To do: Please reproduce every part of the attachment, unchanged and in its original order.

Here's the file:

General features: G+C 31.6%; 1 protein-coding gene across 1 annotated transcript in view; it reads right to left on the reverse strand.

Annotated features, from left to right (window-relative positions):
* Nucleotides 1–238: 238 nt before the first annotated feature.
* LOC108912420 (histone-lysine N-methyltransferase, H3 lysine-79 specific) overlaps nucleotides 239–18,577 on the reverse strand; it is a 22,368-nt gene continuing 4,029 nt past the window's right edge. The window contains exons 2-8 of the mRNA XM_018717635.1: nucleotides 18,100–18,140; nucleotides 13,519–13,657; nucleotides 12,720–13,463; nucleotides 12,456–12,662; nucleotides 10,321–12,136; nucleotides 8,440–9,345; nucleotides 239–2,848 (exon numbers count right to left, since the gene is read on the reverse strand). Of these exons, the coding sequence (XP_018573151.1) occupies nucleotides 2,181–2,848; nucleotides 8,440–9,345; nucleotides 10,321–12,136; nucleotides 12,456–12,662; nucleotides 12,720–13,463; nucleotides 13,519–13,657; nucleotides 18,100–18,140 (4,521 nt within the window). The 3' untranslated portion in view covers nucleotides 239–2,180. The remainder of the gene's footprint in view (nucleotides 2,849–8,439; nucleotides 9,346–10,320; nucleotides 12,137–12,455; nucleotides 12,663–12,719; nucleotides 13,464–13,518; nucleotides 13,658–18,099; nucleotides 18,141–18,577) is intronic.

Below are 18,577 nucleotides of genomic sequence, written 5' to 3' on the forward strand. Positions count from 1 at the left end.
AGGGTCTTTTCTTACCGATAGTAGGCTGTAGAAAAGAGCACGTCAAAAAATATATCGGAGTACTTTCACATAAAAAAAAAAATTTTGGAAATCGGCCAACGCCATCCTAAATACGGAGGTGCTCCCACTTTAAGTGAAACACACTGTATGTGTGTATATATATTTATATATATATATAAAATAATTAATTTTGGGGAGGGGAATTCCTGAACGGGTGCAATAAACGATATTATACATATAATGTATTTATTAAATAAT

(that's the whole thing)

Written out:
General features: G+C 31.6%; 1 protein-coding gene across 1 annotated transcript in view; it reads right to left on the reverse strand.

Annotated features, from left to right (window-relative positions):
* Nucleotides 1–238: 238 nt before the first annotated feature.
* LOC108912420 (histone-lysine N-methyltransferase, H3 lysine-79 specific) overlaps nucleotides 239–18,577 on the reverse strand; it is a 22,368-nt gene continuing 4,029 nt past the window's right edge. The window contains exons 2-8 of the mRNA XM_018717635.1: nucleotides 18,100–18,140; nucleotides 13,519–13,657; nucleotides 12,720–13,463; nucleotides 12,456–12,662; nucleotides 10,321–12,136; nucleotides 8,440–9,345; nucleotides 239–2,848 (exon numbers count right to left, since the gene is read on the reverse strand). Of these exons, the coding sequence (XP_018573151.1) occupies nucleotides 2,181–2,848; nucleotides 8,440–9,345; nucleotides 10,321–12,136; nucleotides 12,456–12,662; nucleotides 12,720–13,463; nucleotides 13,519–13,657; nucleotides 18,100–18,140 (4,521 nt within the window). The 3' untranslated portion in view covers nucleotides 239–2,180. The remainder of the gene's footprint in view (nucleotides 2,849–8,439; nucleotides 9,346–10,320; nucleotides 12,137–12,455; nucleotides 12,663–12,719; nucleotides 13,464–13,518; nucleotides 13,658–18,099; nucleotides 18,141–18,577) is intronic.

Below are 18,577 nucleotides of genomic sequence, written 5' to 3' on the forward strand. Positions count from 1 at the left end.
AGGGTCTTTTCTTACCGATAGTAGGCTGTAGAAAAGAGCACGTCAAAAAATATATCGGAGTACTTTCACATAAAAAAAAAAATTTTGGAAATCGGCCAACGCCATCCTAAATACGGAGGTGCTCCCACTTTAAGTGAAACACACTGTATGTGTGTATATATATTTATATATATATATAAAATAATTAATTTTGGGGAGGGGAATTCCTGAACGGGTGCAATAAACGATATTATACATATAATGTATTTATTAAATAAT